By Rachel Russell, express.co.uk
A British Airways plane suffered a “nose collapse” at Heathrow Airport this morning, as the jet was seen crumpling to the tarmac.
The incident took place as the British Airways Boeing 787-8 Dreamliner was about to take off at Heathrow.
The nose gear of the aircraft was seen collapsing, leaving the front tip of the plane resting on the ground.
It is not known what exact damage was caused, but images on social media showed the plane tilting forward while crew members rushed to solve the situation.
A British Airways spokesperson said that no passengers were onboard as it was a freight service.
The spokesperson said: “A freighter aircraft has been damaged while stationary on stand.
“As a freighter-only aircraft, there were no passengers on board.
“Safety is always our highest priority and we are investigating the matter.”
Aerohub News also reported the plane’s “nose gear collapse” earlier this morning.
They tweeted: “An unidentified (at present) British Airways Boeing 787 has suffered a nose gear collapse at London Heathrow Airport this morning.
“Extent of the damage is currently unknown.
“Further details will be reported once available.”
The Boeing 787-8 was last recorded to be carrying out a flight from Moscow on June 16, before the incident took place, according to FlightRadar24.com.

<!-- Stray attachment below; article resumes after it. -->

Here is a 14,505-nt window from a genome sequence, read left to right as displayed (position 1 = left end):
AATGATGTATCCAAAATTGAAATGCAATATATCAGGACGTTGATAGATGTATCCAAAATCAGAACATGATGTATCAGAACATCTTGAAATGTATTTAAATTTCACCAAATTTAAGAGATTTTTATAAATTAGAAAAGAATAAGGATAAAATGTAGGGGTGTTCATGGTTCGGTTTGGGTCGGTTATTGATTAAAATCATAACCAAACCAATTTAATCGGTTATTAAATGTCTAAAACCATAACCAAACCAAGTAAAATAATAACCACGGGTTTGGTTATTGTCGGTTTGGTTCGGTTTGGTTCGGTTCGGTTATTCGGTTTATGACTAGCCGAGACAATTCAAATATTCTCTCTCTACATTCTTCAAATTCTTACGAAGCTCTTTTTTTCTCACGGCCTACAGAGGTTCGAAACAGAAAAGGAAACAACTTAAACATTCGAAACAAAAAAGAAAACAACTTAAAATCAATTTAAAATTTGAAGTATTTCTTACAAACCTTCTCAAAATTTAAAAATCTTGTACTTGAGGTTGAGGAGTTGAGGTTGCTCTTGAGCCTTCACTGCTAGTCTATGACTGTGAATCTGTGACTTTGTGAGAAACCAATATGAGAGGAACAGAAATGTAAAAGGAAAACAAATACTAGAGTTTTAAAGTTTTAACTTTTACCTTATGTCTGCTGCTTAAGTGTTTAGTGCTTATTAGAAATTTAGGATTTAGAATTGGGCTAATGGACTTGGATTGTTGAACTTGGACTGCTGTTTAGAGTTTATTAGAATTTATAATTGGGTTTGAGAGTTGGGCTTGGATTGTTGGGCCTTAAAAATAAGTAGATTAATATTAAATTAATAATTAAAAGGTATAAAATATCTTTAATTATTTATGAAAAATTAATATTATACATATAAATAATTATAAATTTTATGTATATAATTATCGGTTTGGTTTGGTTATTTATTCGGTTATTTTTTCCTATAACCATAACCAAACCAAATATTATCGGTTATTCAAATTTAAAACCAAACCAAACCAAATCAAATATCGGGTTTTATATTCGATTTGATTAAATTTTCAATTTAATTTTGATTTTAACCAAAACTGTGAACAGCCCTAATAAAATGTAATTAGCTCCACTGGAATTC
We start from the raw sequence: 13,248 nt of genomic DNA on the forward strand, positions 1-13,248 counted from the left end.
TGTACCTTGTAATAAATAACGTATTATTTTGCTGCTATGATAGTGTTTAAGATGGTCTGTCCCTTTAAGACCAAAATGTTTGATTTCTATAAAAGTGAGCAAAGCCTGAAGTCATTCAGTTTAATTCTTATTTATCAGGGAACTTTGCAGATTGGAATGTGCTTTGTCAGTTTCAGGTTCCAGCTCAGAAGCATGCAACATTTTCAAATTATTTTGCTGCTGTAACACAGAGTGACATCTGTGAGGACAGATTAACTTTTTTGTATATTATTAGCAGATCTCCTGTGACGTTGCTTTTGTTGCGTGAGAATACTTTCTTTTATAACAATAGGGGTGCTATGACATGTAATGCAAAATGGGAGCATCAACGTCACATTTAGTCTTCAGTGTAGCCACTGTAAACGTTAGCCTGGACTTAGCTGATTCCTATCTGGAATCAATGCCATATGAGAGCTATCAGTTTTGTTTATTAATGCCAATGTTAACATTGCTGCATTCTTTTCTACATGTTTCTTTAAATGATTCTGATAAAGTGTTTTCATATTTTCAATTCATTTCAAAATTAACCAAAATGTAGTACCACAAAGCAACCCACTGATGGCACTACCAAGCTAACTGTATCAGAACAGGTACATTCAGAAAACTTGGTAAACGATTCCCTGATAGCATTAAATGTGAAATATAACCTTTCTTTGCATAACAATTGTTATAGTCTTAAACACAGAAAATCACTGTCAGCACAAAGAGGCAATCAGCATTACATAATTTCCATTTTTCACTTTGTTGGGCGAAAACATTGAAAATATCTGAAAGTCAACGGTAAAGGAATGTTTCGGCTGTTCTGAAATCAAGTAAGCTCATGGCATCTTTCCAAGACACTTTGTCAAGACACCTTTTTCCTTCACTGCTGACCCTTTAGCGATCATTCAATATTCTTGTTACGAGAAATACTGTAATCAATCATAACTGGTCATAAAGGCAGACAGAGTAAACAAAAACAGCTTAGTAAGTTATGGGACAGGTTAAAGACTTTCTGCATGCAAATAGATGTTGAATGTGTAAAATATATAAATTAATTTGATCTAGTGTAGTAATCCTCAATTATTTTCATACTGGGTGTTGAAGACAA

This was also one of the airline’s first batch of Dreamliner planes, after BA started operating four 787-8s in 2013.
It comes after the airline company has already faced a turbulent year due to the Covid pandemic.
BA started to bring staff members back from furlough ahead of the easing of lockdown restrictions on foreign holidays on May 17.
But only a few countries have been put on the Government’s green list.
This has meant travellers do not have to quarantine when returning to the UK.
However, this decision has meant many more could go back onto the Government wage support scheme.
A British Airways spokesperson said: “Like many companies we’re using the furlough scheme to protect jobs during this unprecedented crisis.
“However, it’s vital the government follows its risk-based framework to re-open international travel as soon as possible, putting more low-risk countries, like the US, on its green list at the next available opportunity.”
Transatlantic operators BA, Virgin and American Airlines were said to have been hoping there could be an agreement with US President Biden and Prime Minister Boris Johnson at the G7 last week over a potential air corridor between the two countries.
However, they were told a taskforce would start looking at recommendations and nothing more was said.
Shai Weiss, who is in charge of Virgin Atlantic, said: “The creation of the Atlantic Taskforce is positive recognition of the importance of the UK-US travel corridor and a first step towards reopening the skies.”
He also added there were concerns over limited information on the time frame for reopening travel.